Chickenpox: Causes, Symptoms & Treatments
Chickenpox is a common childhood illness characterized by many itchy red bumps all over the body. Before the chickenpox vaccine was invented, 4 million people got it every year, with 11,000 of those people going to the hospital for it and 100 dying from infection, according to the Mayo Clinic. However, since the invention of the chickenpox vaccine and first public vaccination in 1995, those numbers are down significantly, and now 90 percent of people still contract it after being vaccinated, according to the American Academy of Family Physicians.
Symptoms & Causes
Chickenpox is highly contagious and has three stages. It starts out with the appearance of little itchy bumps all over the body that may resemble insect bites. Then, those bumps turn into blisters filled with fluid, followed by the final stage, which is when they scab over, according to the Mayo Clinic. In addition to the itchy bumps and scabs, chickenpox can also cause fever, headache, dry cough or loss of appetite, according to the Mayo Clinic.
The little bumps initially appear on the abdomen or the face in bunches over two to four days, according to the Nemours Center for Children's Health Media. They are less than a quarter of an inch wide (0.635 cm).
Chickenpox is caused by the varicella-zoster virus, which is related to the herpes virus. It is highly contagious, starting two days before the bumps even appear, until the blisters scab over, according to the nonprofit Nemours Center for Children's Health Media. It can be spread by contact with the pox, or by an infected person sneezing or coughing on an uninfected, unvaccinated person.
Children usually have chickenpox without any major issues. However, chickenpox can cause complications for pregnant women, newborns whose mothers weren't vaccinated or haven't had the virus before, teens and adults, people with impaired immune systems and people with eczema, according to the Mayo Clinic.
Complications that can arise include bacterial infection from the pox, though more serious conditions can include pneumonia or encephalitis, according to the Mayo Clinic.
Pregnant women who have never had chickenpox should be especially careful around infected people, especially during their first 20 weeks of pregnancy, according to Nemours. Infection could potentially lead to birth defects in their babies. However, if a woman has already had chickenpox, she will pass chickenpox immunity on to her baby for its first few months.
Even people who have had chickenpox before can develop a similar condition later in life as an adult (and even sometimes in children), called shingles. Shingles, caused by the “zoster” part of the virus, is a painful rash that usually breaks out on one side of the body.
Diagnosis & Tests
Chickenpox is typically diagnosed just by the visible symptoms, according to the Directors of Health Promotion and Education. However, a blood test can also be performed to make completely certain of the diagnosis.
Doctors may also conduct tests in pregnant mothers, newborns, people who are about to undergo organ transplants and people with HIV or AIDS, according to the American Association for Clinical Chemistry. The tests can determine whether you're immune or if you've had a recent infection.
There are two main types of testing: antibody testing and viral testing. Antibody testing looks for the IgM antibody, which is released in response to an infection, according to the American Association for Clinical Chemistry. Antibody testing can also look for the IgG antibody, which is the long-term immunity to chickenpox. Viral testing involves collecting a fluid sample of the pox, testing the DNA on a sample or using a microscope to visualize the infection, according to the clinical chemistry association.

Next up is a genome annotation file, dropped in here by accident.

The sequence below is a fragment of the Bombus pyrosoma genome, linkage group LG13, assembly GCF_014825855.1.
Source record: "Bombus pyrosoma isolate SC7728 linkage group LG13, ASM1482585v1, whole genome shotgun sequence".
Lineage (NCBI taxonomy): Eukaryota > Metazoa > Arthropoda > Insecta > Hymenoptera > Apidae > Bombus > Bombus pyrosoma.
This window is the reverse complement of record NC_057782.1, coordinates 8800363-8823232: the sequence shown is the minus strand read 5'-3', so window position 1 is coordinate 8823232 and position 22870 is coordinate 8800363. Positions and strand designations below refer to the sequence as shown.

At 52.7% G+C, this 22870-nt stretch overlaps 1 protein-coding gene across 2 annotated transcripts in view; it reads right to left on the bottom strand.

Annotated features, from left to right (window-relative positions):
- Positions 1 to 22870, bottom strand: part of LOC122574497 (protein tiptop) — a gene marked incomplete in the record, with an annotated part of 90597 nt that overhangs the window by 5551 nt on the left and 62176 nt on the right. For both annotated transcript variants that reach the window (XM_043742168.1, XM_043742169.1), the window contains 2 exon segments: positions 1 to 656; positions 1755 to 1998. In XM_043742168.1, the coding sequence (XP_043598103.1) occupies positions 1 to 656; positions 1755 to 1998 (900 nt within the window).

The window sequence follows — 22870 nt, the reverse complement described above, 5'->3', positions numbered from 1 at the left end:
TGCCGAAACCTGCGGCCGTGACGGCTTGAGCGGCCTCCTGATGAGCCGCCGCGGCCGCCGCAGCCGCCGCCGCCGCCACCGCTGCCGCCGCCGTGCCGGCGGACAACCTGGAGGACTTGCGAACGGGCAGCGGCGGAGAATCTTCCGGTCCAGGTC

Treatments & Medications
Doctors can prescribe antihistamines to treat the itching symptoms of chickenpox. However, if you fall into one of the high-risk groups mentioned above, a doctor may prescribe an antiviral like acyclovir (under brand name Zovirax) or immune globulin intravenous, known as IGIV, to take within 24 hours of chickenpox symptoms, according to the Mayo Clinic. For adults, valacyclovir (known under the brand Valtrex) or famiciclovir (known as Famvir) may also be prescribed.
Aspirin should never be given to anyone with chickenpox because the medication has been linked to a potentially fatal condition called Reye's Syndrome, which causes organ damage, according to the Mayo Clinic.
There are several home remedies that can help with a typical case of chickenpox. Cool baths, applying calamine lotion, getting rest, eating foods that don't irritate chickenpox sores that may be in or around the mouth and taking acetaminophen (known as Tylenol) or ibuprofen (known as Advil or Motrin), which lower fevers, can all help, according to the Mayo Clinic. It's also important not to scratch to leave scarring.
But perhaps the best way to “treat” chickenpox is to never get it at all. Chickenpox vaccinations are an option for children between the ages of 12 and 18 months, and again between ages 4 and 6 years, according to the American Academy of Family Physicians. It's also encouraged for adolescents and adults, teachers, college students, those in the military, inmates, adult women who haven't yet had children, frequent international travelers and health-care workers who have NOT before had chickenpox to receive the vaccine.
Those who should not receive the vaccine include pregnant women, people who currently have a serious illness, people who have before been allergic to the vaccine, people allergic to gelatin or neomycin, people with lowered immune systems and people who may have had a blood transfusion in the last five months, according to the American Academy of Family Physicians.
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